This very well-painted icon depicts one of the miracles traditionally attributed to St. Nikolai/Nicholas of Myra:
The title inscription at the base identifies it:
S[V]YATUIY NIKOLAE CHUDOTVORETZ IZBABI AGRIKOVA SUINA OT SARATSUIN’
“HOLY NICHOLAS [the] WONDERWORKER SAVES AGRIK’S SON FROM [the] SARACENS”
The story relates that in the region of Antioch there lived a pious man named Agrik/Agkrikos. Every year on the day of commemoration of St. Nicholas, he would go to the church consecrated to St. Nicholas and pray, then return to his home and have a big dinner for his friends, relatives, and beggars.
It happened that one year, when the day to honor Nicholas came, he told his son Vasiliy/Basileios/Basil — who was aged 16 — to go to the church and pray to Nicholas and attend the liturgical services, while the father stayed home to prepare for the customary dinner.
While the son was at Matins at the church, it was attacked by Saracens, who captured the son and took him to the island of Crete. There, because he was an extremely beautiful lad, he was made the cupbearer of the Muslim Prince.
The parents were grief-stricken, so sorrowful with weeping that they neither attended church nor commemorated Nicholas for two years. Even into the third year they kept this up, until finally in the third year, on the day before St. Nicholas was to be commemorated, the father said to his wife that it was no use to weep; they should go to the church with oil and candles and pray to St. Nicholas for their son. So again they attended on St. Nicholas Day, prayed fervently to Nicholas, and came home to have the customary guests for the special annual dinner.
While everyone was seated at the meal, the dogs in the yard began to bark loudly. Agrik sent his servants out to see what was happening. When they returned, they said they saw no one, and nothing at all. But the barking not only continued, but got worse, so Agrik himself went to investigate. He was surprised to see a handsome young man in saracen clothes standing outside, holding a container of wine in his hands. Agrik, walking toward him, recognized his own son. The puzzled boy told him he did not know what had happened. He had just been pouring wine into the cup of the Muslim Prince on Crete, when suddenly the lad felt someone grab his hand, and he was carried off by St. Nicholas as though in a whirlwind, and then found himself outside his own home.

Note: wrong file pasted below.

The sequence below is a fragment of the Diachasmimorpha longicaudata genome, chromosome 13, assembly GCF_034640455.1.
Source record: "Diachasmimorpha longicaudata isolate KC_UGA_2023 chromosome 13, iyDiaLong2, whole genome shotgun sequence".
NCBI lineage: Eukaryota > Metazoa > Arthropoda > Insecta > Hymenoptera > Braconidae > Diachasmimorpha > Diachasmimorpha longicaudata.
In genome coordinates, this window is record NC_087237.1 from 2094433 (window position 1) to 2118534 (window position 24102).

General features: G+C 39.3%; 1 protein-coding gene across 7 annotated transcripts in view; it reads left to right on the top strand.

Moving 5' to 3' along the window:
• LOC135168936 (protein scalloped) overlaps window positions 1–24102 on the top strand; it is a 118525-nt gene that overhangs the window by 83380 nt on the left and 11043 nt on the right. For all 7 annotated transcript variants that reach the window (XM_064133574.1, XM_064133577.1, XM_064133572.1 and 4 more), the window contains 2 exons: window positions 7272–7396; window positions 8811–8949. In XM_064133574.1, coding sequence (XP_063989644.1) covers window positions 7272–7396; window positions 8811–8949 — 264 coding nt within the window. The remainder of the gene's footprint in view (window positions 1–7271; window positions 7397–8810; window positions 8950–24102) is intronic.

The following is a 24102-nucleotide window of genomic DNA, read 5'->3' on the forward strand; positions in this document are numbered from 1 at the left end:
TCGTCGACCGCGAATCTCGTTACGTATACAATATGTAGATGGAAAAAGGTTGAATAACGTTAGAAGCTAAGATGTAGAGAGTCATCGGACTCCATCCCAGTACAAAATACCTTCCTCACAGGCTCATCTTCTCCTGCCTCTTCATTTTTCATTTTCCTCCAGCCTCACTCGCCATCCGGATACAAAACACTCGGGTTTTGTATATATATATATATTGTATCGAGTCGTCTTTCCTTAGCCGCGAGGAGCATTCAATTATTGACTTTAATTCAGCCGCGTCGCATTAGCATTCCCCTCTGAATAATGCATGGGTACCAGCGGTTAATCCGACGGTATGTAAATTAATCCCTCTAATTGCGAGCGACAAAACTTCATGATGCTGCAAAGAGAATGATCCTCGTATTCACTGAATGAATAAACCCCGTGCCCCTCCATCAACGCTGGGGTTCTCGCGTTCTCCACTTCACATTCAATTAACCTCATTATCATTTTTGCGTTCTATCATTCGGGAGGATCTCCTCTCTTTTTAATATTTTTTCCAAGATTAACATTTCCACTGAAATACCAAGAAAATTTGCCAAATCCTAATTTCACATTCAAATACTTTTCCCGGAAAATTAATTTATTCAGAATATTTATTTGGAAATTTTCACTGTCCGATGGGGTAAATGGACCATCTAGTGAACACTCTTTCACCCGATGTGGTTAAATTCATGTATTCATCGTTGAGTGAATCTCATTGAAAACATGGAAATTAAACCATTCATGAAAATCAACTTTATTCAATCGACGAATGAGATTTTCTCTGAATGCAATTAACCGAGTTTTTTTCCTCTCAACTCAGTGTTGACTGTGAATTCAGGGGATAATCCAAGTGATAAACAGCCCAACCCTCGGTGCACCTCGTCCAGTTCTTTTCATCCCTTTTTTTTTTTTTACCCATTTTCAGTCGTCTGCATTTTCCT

Now if you are a regular reader here, you will know it is not unusual in Eastern Orthodox hagiography for stories or parts of stories to be recycled from saint to saint. So perhaps you immediately recognized that the tale of the boy carried off to become a cupbearer, and saved and brought home by a Saint, is essentially the very same “rescued boy” motif that we find in the hagiography of St. George. You will find it in this previous posting:
And here, again, is the iconographic image of the boy being rescued by St. George, with the wine pitcher still in his hand.
We can look back even farther for the more ancient origin of this tale. In Book 20 of Homer’s Iliad, we find these lines (233-235):
Τρωὸς δ᾿ αὖ τρεῖς παῖδες ἀμύμονες ἐξεγένοντο, Ἶλός τ᾿ Ἀσσάρακός τε καὶ ἀντίθεος Γανυμήδης, ὃς δὴ κάλλιστος γένετο θνητῶν ἀνθρώπων· τὸν καὶ ἀνηρείψαντο θεοὶ Διὶ οἰνοχοεύειν 235κάλλεος εἵνεκα οἷο, ἵν᾿ ἀθανάτοισι μετείη.
“And from Tros again three matchless sons were born, Ilus, and Assaracus, and godlike Ganymedes, who was born the most beautiful of mortal men; wherefore the gods caught him up on high to be cupbearer to Zeus by reason of his beauty, that he might live with the immortals.”
Yes, the abduction, in ancient Greek mythology, of the youth Ganymede, who because of his great beauty was made cupbearer to Zeus.
Here is a closer look at the father (and mother) seeing their son standing outside with St. Nicholas:
Here are the dinner guests, and a barking dog out in the yard: